It’s no surprise that the communities adjacent to the Ports of Seattle and Tacoma have demanded a Clean Truck Program to rid the Puget Sound communities of dirty diesel trucks, and though we applaud The Northwest Seaport Alliance for adopting a Clean Truck Program, we urge them to immediately amend the program to demand that the shippers – the big retailers like Walmart, Target, and Home Depot – pay for the new trucks, not the drivers who have not ability to increase rates to cover the cost of the new regulations.

“We stand with the Puget Sound community, which has demanded clean air, but the truck drivers serving the ports of Seattle and Tacoma should not be forced to choose between good jobs and clean air – we all deserve both. The Northwest ports of Seattle and Tacoma must take responsibility for cleaning up this toxic waste dump. The ports have the power to require the powerful shippers that own the cargo – like Target, Home Depot, and Boeing – to pay drayage rates that cover the cost of purchasing new, clean equipment instead of sticking it to the drivers,” said Fred Potter, Teamsters International Vice President and Director of the Teamsters Port Division.

With the dedicated support from the International Brotherhood of Teamsters, plus many other labor, community, and faith allies, Justice for Port Drivers is fighting to change the port trucking industry so drivers and their families can win justice.  More than 75,000 strong, America’s port drivers haul our country’s imports and exports for retail companies, for manufacturers, and for the U.S. Military. We are proud to be professional truck drivers and proud of the service we provide. Without us, America would stop. Read more

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Tracy Ellis – Working Class Hero, Supermom, Shop Steward, and Union Driver

I am a proud mom to 3 older children. My baby boy is 18 years old and studying to become a nurse at Cerritos College. My 19 year old was born with Cerebral Palsy. My 30 year old is studying to get her Real Estate License.
My youngest 2 live with my stepmom right now. We live humbly, we rent a 1 bedroom back house. It’s super small and we don’t have a kitchen, but luckily I became a master at cooking with crockpots and hot plates when I used to drive long distances over-the-road.

I’ve been working at Shippers Transport Express for nearly 3 years. I’ve been a port driver since 2001, and was an over-the-road driver for a while. I then became homeless for a while due to identity theft. We were living out of hotels, which quickly traps you as it becomes way more expensive than living at home. I started working at a port trucking company that misclassified me as an independent contractor. I was required to lease a new truck from the company under the Clean Truck program. One day, I got into my “clean truck” right after it had just been to maintenance. They had left fiberglass pieces in the air ducts, and the moment the air came on the fiberglass shards blasted into my lungs. I rushed to Saint Mary’s with an asthma attack, but then became allergic to the steroid and had to be admitted to ICU. It quickly derailed. My pancreas failed and I became a full-blown diabetic. No medication could help, but even worse – I had no health insurance, and now also no job.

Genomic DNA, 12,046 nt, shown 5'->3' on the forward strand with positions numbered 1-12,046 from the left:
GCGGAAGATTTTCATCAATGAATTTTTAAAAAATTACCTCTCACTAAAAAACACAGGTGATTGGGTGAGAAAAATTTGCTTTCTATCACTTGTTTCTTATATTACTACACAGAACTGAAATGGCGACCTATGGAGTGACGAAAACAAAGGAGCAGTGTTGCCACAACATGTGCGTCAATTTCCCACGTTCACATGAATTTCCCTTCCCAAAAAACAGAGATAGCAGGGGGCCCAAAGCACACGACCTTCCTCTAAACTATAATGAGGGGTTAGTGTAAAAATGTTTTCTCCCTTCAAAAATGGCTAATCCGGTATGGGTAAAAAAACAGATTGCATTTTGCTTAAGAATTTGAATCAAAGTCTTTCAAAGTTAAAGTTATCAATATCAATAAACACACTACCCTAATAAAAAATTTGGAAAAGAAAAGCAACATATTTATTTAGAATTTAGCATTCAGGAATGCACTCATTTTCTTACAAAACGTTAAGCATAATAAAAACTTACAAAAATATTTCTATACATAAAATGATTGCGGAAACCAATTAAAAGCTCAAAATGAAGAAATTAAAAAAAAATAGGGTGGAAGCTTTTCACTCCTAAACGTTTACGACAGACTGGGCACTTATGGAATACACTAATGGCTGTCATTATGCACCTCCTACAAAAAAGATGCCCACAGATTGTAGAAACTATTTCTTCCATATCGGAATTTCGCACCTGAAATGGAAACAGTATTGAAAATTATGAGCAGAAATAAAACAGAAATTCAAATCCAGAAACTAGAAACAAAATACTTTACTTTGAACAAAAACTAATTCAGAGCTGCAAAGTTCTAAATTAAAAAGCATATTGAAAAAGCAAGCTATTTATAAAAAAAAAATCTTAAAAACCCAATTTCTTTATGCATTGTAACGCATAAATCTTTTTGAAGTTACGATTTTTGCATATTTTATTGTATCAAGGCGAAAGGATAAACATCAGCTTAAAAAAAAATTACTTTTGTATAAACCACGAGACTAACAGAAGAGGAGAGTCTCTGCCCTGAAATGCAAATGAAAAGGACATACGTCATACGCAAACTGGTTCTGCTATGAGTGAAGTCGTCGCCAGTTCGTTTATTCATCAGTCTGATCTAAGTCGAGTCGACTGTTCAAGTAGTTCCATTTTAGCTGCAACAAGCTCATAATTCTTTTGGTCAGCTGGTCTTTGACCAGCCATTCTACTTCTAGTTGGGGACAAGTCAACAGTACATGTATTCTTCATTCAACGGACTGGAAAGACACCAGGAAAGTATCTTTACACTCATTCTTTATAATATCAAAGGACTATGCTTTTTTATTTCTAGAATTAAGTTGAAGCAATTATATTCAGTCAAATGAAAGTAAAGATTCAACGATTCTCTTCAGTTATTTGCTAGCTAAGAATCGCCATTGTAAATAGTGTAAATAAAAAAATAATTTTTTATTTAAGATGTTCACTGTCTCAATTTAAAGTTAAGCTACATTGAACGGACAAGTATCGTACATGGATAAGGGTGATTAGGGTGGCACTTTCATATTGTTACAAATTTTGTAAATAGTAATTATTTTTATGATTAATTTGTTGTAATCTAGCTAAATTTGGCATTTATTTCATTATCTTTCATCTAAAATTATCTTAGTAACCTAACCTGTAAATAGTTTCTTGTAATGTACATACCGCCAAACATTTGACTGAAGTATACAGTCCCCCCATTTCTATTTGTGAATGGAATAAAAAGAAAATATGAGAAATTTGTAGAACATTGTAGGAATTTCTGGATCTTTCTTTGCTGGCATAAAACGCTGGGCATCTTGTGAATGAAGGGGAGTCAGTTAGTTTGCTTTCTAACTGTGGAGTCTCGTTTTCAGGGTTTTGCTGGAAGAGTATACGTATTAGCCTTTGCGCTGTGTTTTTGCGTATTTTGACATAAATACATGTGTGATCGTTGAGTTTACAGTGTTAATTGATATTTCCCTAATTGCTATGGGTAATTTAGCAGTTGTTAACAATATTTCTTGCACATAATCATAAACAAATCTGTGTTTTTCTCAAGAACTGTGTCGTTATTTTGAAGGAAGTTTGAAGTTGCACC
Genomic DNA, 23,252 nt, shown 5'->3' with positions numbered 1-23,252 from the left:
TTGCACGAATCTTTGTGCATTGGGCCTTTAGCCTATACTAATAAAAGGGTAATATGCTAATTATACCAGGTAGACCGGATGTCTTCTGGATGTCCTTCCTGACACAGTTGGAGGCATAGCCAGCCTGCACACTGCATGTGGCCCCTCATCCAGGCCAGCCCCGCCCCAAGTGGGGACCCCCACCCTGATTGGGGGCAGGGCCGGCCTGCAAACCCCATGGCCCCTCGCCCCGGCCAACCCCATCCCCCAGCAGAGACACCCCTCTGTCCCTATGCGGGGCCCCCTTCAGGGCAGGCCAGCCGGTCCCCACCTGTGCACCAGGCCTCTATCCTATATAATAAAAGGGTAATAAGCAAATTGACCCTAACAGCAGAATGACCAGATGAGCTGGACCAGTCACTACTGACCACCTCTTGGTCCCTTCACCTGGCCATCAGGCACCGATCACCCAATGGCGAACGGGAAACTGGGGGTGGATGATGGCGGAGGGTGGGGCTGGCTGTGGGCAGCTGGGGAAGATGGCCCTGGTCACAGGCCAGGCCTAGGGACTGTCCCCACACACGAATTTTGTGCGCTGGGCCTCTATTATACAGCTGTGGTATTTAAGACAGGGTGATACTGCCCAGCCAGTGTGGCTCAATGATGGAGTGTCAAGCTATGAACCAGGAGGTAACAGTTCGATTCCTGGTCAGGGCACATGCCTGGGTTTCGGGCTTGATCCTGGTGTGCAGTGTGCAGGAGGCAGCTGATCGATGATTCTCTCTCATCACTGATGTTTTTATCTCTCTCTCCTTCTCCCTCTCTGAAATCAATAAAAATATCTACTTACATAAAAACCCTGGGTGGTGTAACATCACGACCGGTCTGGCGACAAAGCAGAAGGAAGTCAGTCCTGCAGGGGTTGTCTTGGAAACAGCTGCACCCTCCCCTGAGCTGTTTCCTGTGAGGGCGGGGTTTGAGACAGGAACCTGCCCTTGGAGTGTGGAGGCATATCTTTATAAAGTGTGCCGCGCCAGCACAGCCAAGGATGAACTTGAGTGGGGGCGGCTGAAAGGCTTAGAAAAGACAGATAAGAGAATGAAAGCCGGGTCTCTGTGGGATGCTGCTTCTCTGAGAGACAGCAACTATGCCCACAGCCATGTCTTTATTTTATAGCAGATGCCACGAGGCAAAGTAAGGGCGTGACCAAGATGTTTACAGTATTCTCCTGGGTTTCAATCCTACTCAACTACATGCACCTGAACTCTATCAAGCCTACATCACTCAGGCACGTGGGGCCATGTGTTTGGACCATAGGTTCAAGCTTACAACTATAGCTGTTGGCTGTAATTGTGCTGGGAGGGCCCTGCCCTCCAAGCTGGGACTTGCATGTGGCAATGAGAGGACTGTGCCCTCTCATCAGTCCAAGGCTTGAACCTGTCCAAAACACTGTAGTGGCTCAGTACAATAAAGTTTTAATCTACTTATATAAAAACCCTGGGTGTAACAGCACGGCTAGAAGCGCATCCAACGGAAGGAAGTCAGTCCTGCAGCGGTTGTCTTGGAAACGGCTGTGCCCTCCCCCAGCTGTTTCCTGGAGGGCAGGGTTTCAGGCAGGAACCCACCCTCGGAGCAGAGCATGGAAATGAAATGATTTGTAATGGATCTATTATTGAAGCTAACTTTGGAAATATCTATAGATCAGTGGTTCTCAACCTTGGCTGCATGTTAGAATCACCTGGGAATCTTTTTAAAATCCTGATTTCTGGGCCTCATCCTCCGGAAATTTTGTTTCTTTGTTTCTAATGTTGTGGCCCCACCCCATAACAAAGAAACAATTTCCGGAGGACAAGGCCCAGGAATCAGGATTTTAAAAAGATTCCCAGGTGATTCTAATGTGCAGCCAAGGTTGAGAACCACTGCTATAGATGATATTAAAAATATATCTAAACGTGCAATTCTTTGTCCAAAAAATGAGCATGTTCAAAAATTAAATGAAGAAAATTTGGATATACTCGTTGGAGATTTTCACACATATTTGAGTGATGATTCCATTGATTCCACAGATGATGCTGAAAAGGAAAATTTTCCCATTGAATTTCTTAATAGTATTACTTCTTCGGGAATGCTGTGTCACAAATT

I owed $3,000 on the lease of my brand new clean truck, but I couldn’t pay it without working, and I wasn’t well enough to return to work. I lost my truck. I lost my car. I lost my home. I couldn’t afford these expenses as well as my medical expenses. Once again, I was homeless. It broke me.

I was still homeless when I started working at Shippers, but thankfully having a stable union job helped pull me out of it. I now finally have fair pay, paid time off, sick leave, and vacation time to enjoy with my family. Shippers even has a fleet of mechanics available to repair anything that could break down on my truck immediately. At my previous company, they made me pay for every repair and maintenance cost!

I soon realized that a union contract was a great equalizer. As a woman of color, I was guaranteed equal pay and treatment to my male counterparts, and had an opportunity to become a leader and help my coworkers. Last summer, I was elected Shop Steward.

Being a Shop Steward isn’t easy. It can be a double edged sword, but I consider myself a unity coordinator. As a woman I can navigate different genders and ethnic group more easily than most men. As a woman of color, I have even more opportunity to unify my coworkers.

I hope to push us all forward in a positive direction, as a unified workforce and supply chain. Without unity, nothing can move forward or change at the ports.